Autumn in the mountains is a love affair with Indian Summer and early season winter snow storms. The trajectory of the sun across the sky incorporates a more horizontal component in the fall rather than shooting straight up high by 6 am in summer, which makes for cool morning trail runs that don’t require sunblock. Chilly nights mean we welcome Neva snuggling between us on the bed, but daytime temperatures remain pleasant enough that windows and deck doors let mountain air flow gently through the house. If we’re lucky, precipitation comes in frozen form. We were lucky this week.
we measured three inches at home
it got up to 6 inches in the backcountry
On our hike, Neva bounded and pounced in the snow for quite some time. I wonder what that little puppy brain remembers from last winter. She loves the snow so much, but does she understand that this happens each year or is every day a surprise for her? I suspect the latter. We saw a moose at one of the lakes, running away from us or the crazy windy horizontal snow, or both. Neva lost her mind, but she was leashed (this is why we keep her on a leash!), so she lost her mind in a 6 foot radius around Jeremy. She gets really excited when she sees horses, moose, elk, deer, cattle, people, grass blowing in the wind… pretty much anything. You can see the short video on my Instagram and hear Neva crying like a nut at the end.
But within 24 hours, the sun was back and the snow in town had melted away. Our local trails are crunchy underfoot with brown and yellow leaves that used to adorn the aspen trees above. The smell of autumn hangs on the air – musty and a little sweet. It smells wise to me, like it knows something that we don’t. Now is a good time to process photos from the fall shoot, because the majesty of autumn in the mountains is so fleeting that I sometimes forget what I saw.
sunset on the beckwith mountains
aspen leaves light up in the sun
I recently went through our chest freezer to take inventory of what has been lurking deep in the corners all year. I didn’t roast any green chiles at the end of this summer because I knew I had several bags adrift in the freezer sea as well as a new shipment of several pounds of gorgeous roasted red and green chiles from The Hatch Chile Store in New Mexico. Well, let’s just say we are going to be having a lot of green chile dishes this winter, which is perfect because one of my favorites is posole.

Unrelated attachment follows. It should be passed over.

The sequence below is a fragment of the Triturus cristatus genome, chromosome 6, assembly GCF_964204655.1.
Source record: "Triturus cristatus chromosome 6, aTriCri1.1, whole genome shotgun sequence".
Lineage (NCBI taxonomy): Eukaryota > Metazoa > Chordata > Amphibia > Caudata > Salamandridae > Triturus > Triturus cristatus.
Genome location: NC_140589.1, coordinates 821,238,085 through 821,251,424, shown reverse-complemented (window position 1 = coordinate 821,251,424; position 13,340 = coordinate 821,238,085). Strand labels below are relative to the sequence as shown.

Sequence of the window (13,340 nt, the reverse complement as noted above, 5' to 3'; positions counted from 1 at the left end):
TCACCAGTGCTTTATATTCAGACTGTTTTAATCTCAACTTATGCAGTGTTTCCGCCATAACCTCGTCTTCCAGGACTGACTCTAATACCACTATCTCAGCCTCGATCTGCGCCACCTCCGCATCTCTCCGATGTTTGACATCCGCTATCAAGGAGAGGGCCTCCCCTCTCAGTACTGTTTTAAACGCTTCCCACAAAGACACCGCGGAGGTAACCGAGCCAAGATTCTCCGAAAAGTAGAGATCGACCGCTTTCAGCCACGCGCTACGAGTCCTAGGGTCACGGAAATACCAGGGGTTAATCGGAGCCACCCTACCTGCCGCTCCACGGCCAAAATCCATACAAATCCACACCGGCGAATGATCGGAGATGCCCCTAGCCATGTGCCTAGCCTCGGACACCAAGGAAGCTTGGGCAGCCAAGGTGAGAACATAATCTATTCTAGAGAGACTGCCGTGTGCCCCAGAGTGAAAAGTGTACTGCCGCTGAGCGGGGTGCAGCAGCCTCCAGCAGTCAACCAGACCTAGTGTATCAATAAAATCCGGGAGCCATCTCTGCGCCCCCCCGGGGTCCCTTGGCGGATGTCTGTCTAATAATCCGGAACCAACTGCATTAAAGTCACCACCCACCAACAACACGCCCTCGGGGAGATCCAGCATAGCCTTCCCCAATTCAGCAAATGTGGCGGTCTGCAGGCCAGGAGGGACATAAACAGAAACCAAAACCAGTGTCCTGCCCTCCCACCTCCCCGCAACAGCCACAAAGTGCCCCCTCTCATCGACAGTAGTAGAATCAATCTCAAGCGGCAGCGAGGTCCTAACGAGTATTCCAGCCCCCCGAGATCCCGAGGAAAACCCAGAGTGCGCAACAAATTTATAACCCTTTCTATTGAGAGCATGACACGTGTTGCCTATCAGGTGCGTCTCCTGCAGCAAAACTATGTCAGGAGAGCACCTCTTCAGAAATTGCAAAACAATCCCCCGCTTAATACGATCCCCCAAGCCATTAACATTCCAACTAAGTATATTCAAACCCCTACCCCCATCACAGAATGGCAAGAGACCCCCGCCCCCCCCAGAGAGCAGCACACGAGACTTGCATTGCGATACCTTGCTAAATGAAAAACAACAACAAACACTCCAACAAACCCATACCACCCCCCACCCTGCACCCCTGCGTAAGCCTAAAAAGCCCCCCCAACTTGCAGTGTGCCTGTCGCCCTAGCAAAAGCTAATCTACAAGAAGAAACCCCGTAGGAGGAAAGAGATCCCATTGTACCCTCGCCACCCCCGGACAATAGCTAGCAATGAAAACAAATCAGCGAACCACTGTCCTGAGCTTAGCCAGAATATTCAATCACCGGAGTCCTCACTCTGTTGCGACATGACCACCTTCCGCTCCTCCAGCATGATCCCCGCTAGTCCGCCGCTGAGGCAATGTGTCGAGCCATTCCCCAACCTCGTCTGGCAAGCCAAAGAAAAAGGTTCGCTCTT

a pound of diced green chiles (skinned and seeded)
hominy, limes, garlic, green chiles, pork shoulder, dried new mexico red chiles, salt, oregano
This recipe, which I believe my mother-in-law gave me years ago, was posted way back in the day such that I felt it needed an update – especially since I now use my pressure cooker! I’ve doubled the recipe in the photos here, but the written recipe below is for a single batch. If you love posole, you’ll want to double it, for sure. I list instructions for both conventional stove top cooking and pressure cooker (you can also use a crock pot/slow cooker). If you don’t concern yourself with steps like de-fatting the broth or starting with dried hominy, this is relatively quick and easy to make. I include those steps, too – but they are all optional. While I had planned (and prefer) to make posole from dried hominy, I couldn’t find it in the three grocery stores I checked in Boulder – so ultimately I had to go with canned.
There are several bags of dried New Mexico red chiles in my pantry. Much like the state of my chest freezer, the chiles have not been properly labeled or organized. I grabbed the best looking whole chiles and discovered later that these were from the bag of HOT chiles. Use what heat level suits your tastes. I typically work with medium chiles because hot can be a bit too spicy for Jeremy and I find mild to be boring. A quick rinse with water renders the chile pods pliable so that you can lop off the stems and scrape out the seeds.
scraping the seeds from the chile pods
I used to drop the pork shoulder into a pot of water with the hominy, lime juice, and red chiles, but these days I prefer to give the pork a quick sear first. The browning in the pan and on the pork means more flavor, but you can skip that step and the posole will still be great. When I can find a bone-in pork shoulder, I will opt for that over a boneless piece because the bone will lend more oomph to the broth.
season the pork shoulder with salt
sear on all sides
in the same pot, add the lime juice, hominy, and red chiles
add enough water to cover the ingredients
At this point you are looking at a three-hour simmer or an hour in the pressure cooker or perhaps 8 hours in a slow-cooker. So many options. The goal is to get that pork tender enough to fall apart when you so much as glance at it. The resulting broth can be de-fatted as you like or not. When I shred the pork, I usually discard any hunks of fat or connective tissue and the bone if there is one. Chop or purée the red chiles into a paste. I prefer a smooth paste, so I use my immersion blender to make quick work of that task (and fast cleanup).